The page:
I’ve loved Pete Seeger for around 15 years now. As with Michael Nesmith, I got into his work by hearing his songs performed by others. The first one I heard was The Byrds’ version of ‘Turn! Turn! Turn!’ I loved the way the song flowed and the sense of peace and acceptance it provoked.
I finally got a live version done by Seeger himself and it was even more entrancing. His great voice, like a tall oak, ringing out the words and making them speak volumes more than the Biblical lyrics alone. And at the end of the recording, you can hear the audience joining in, it’s quite spooky and very moving.
Today, I found a new article about Seeger on the Common Dreams website. Here’s a choice quote:
“But when Red hunters of the McCarthy era caught wind of the political views and associations of some members of the Weavers, the group was blacklisted — banned from the airwaves and blocked from performing in most mainstream venues.
In 1955 Seeger was hauled before the House Un-American Activities Committee, where he refused to say whether he had performed for Communist-sponsored events.
“I have sung in hobo jungles, and I have sung for the Rockefellers, and I am proud that I have never refused to sing for anybody,” he told the committee.
His defiance earned him a one-year prison sentence for contempt of Congress — later overturned on appeal — and a hero’s place in the hearts of a generation of progressives and peace activists. Attending a Seeger concert became a political event in itself.”(Source: Common Dreams)
This is a man who’s spent his entire life promoting non-violent resistance and borne the brunt of the darkest period in American politcal history.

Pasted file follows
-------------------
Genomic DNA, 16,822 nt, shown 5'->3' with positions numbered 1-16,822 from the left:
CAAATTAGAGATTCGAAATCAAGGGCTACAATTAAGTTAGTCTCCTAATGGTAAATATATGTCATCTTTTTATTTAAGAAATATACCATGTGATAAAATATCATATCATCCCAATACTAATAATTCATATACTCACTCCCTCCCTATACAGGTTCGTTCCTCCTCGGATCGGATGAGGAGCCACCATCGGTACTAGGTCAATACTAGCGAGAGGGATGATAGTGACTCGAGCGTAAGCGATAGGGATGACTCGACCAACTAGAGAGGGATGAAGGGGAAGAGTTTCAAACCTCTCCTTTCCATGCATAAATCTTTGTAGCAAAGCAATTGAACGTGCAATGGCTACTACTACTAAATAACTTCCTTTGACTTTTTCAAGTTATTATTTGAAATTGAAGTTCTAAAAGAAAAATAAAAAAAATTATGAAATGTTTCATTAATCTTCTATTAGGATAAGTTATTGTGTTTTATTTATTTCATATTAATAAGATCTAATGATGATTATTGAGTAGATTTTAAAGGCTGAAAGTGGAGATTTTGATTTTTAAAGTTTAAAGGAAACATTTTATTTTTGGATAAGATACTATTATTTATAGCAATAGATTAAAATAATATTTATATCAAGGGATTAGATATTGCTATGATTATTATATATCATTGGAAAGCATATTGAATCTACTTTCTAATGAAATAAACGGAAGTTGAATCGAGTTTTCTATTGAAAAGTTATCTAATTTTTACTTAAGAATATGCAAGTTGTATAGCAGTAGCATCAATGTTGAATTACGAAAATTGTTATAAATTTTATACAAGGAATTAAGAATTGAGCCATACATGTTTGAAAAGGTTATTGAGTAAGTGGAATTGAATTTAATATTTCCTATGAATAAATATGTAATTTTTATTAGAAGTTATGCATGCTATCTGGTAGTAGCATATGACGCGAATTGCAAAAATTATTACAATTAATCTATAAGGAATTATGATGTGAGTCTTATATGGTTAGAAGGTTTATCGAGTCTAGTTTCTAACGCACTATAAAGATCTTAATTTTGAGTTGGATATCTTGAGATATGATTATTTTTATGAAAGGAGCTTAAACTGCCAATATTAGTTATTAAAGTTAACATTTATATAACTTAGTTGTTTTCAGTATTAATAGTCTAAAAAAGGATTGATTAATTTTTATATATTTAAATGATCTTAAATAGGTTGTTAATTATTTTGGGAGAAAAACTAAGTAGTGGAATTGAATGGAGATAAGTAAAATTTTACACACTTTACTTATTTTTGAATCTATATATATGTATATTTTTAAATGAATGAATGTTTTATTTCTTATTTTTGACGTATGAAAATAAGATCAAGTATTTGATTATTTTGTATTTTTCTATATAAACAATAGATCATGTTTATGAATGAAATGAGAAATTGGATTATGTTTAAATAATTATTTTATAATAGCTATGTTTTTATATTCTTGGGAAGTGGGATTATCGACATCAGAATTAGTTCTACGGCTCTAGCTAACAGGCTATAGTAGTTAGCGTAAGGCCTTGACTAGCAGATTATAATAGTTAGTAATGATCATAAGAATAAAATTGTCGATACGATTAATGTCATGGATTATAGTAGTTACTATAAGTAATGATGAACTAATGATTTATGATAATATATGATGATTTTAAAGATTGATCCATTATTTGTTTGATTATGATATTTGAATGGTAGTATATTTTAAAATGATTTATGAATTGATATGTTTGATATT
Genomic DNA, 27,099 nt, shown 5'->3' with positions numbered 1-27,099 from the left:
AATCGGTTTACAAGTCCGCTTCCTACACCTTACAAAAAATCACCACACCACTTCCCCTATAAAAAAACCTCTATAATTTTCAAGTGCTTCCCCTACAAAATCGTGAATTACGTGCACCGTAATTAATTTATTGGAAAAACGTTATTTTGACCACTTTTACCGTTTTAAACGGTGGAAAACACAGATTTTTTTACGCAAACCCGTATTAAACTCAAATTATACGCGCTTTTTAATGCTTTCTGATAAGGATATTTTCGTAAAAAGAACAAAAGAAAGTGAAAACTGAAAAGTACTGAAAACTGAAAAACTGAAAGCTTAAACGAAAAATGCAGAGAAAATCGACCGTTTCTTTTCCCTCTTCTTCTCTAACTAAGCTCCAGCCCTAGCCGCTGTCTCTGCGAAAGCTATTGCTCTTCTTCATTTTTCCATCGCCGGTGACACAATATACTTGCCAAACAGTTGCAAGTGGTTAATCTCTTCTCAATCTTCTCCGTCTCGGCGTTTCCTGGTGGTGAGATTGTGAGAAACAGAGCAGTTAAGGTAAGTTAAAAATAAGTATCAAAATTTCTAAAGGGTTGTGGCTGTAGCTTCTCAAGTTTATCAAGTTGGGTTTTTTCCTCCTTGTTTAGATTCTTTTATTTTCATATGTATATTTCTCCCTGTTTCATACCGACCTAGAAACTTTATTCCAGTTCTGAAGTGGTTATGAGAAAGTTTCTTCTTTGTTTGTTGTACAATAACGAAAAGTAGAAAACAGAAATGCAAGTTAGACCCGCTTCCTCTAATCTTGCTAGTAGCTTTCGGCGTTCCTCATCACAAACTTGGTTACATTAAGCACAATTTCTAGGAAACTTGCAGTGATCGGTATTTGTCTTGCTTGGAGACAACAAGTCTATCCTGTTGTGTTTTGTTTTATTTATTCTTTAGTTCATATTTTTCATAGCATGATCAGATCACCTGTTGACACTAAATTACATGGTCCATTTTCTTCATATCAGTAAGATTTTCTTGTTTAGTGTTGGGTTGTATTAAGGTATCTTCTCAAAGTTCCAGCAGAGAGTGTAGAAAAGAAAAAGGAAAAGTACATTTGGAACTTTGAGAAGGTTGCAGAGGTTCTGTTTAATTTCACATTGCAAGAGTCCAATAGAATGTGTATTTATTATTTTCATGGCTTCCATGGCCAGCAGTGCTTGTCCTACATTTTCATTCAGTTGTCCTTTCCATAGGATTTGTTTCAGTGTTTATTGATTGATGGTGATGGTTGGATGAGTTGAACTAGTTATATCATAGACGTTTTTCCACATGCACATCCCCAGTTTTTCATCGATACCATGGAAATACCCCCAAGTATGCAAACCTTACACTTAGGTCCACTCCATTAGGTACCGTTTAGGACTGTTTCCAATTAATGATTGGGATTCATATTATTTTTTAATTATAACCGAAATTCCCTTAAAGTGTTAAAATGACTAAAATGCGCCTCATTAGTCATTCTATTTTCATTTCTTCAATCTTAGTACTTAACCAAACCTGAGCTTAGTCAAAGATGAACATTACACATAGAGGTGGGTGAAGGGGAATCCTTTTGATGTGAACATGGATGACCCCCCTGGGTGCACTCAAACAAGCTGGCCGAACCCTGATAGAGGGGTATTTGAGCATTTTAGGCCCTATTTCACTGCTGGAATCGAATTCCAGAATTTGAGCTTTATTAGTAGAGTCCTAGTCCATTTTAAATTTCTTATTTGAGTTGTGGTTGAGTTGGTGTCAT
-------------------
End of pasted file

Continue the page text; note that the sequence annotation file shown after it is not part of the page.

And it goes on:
But he didn’t give up. And, what’s more important, he never stopped singing, organising, teaching – all those things that truly great artists have to do. And he was sXe way before Ian MacKaye was even a glimmer in his Daddy’s eye:
“Seeger dropped out of the Weavers after a few years. “I just don’t like singing in nightclubs,” he said. “I don’t drink, I don’t smoke and I don’t drink coffee. But I really wanted to help the peace movement and the union movement and the civil rights movement.”(Source: Common Dreams)
Can you imagine living Pete Seeger’s life? Can you imagine being witchhunted by your own government, held up as a suspect Commie in the most anti-Commie of times? But not letting that stop you, writing / popularising now standard folk classics like ‘If I Had A Hammer,’ ‘Goodnight Irene,’ ‘Where Have All The Flowers Gone?’
Where are the modern-day musicians who can equal Seeger’s drive, determination and commitment? What we have now is a million singers pretending to be rebels but actually saying and doing nothing. Their “rebellion”: tiny variations in teenage dress codes. Whoop de dooh. The scope of their work never strays outside their own navels.
Pete Seeger sang about ordinary life, yes, but he also sang about the world, about the environment, about the struggle for basic human rights in a segregated, racist America. He wasn’t afraid to wear his heart on his sleeve.
If this sounds like an obituary, it’s not meant to be. The old bugger’s still alive, still campaigning and still speaking out. I’ll leave the last word to him.
“I’m still trying to do some little things,” he said. “If there’s a human race here in a hundred years, it won’t be any big thing that will save it — a big slogan, a big movement, a big organization of any kind. It’ll be saved by literally hundreds of millions of little things going on.
“There are more good little things being done in America now than at any time in history. Big things can be destroyed. The powers that be are so powerful they can destroy any single thing they want. But what are they going to do about millions of things?””(Source: Common Dreams)